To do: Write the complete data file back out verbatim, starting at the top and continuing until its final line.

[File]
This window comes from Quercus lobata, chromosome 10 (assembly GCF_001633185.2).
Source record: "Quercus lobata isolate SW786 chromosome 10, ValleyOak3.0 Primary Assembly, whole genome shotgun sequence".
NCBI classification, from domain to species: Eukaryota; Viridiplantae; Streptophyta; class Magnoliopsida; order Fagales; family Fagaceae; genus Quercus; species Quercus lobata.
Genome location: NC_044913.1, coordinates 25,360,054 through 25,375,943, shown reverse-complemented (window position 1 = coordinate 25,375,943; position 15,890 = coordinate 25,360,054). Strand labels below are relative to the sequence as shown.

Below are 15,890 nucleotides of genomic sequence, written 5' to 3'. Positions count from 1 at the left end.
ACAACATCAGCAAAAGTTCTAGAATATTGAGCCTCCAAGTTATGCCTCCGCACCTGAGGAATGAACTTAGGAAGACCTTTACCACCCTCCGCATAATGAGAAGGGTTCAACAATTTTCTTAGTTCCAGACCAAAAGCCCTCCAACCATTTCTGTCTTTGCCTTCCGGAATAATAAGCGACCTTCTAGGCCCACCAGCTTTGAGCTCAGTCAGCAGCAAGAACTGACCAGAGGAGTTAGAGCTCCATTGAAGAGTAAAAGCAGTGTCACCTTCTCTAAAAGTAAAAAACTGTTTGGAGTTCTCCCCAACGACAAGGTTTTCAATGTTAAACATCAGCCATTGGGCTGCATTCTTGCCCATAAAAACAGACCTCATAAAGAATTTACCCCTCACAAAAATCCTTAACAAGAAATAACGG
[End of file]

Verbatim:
This window comes from Quercus lobata, chromosome 10 (assembly GCF_001633185.2).
Source record: "Quercus lobata isolate SW786 chromosome 10, ValleyOak3.0 Primary Assembly, whole genome shotgun sequence".
NCBI classification, from domain to species: Eukaryota; Viridiplantae; Streptophyta; class Magnoliopsida; order Fagales; family Fagaceae; genus Quercus; species Quercus lobata.
Genome location: NC_044913.1, coordinates 25,360,054 through 25,375,943, shown reverse-complemented (window position 1 = coordinate 25,375,943; position 15,890 = coordinate 25,360,054). Strand labels below are relative to the sequence as shown.

Below are 15,890 nucleotides of genomic sequence, written 5' to 3'. Positions count from 1 at the left end.
ACAACATCAGCAAAAGTTCTAGAATATTGAGCCTCCAAGTTATGCCTCCGCACCTGAGGAATGAACTTAGGAAGACCTTTACCACCCTCCGCATAATGAGAAGGGTTCAACAATTTTCTTAGTTCCAGACCAAAAGCCCTCCAACCATTTCTGTCTTTGCCTTCCGGAATAATAAGCGACCTTCTAGGCCCACCAGCTTTGAGCTCAGTCAGCAGCAAGAACTGACCAGAGGAGTTAGAGCTCCATTGAAGAGTAAAAGCAGTGTCACCTTCTCTAAAAGTAAAAAACTGTTTGGAGTTCTCCCCAACGACAAGGTTTTCAATGTTAAACATCAGCCATTGGGCTGCATTCTTGCCCATAAAAACAGACCTCATAAAGAATTTACCCCTCACAAAAATCCTTAACAAGAAATAACGG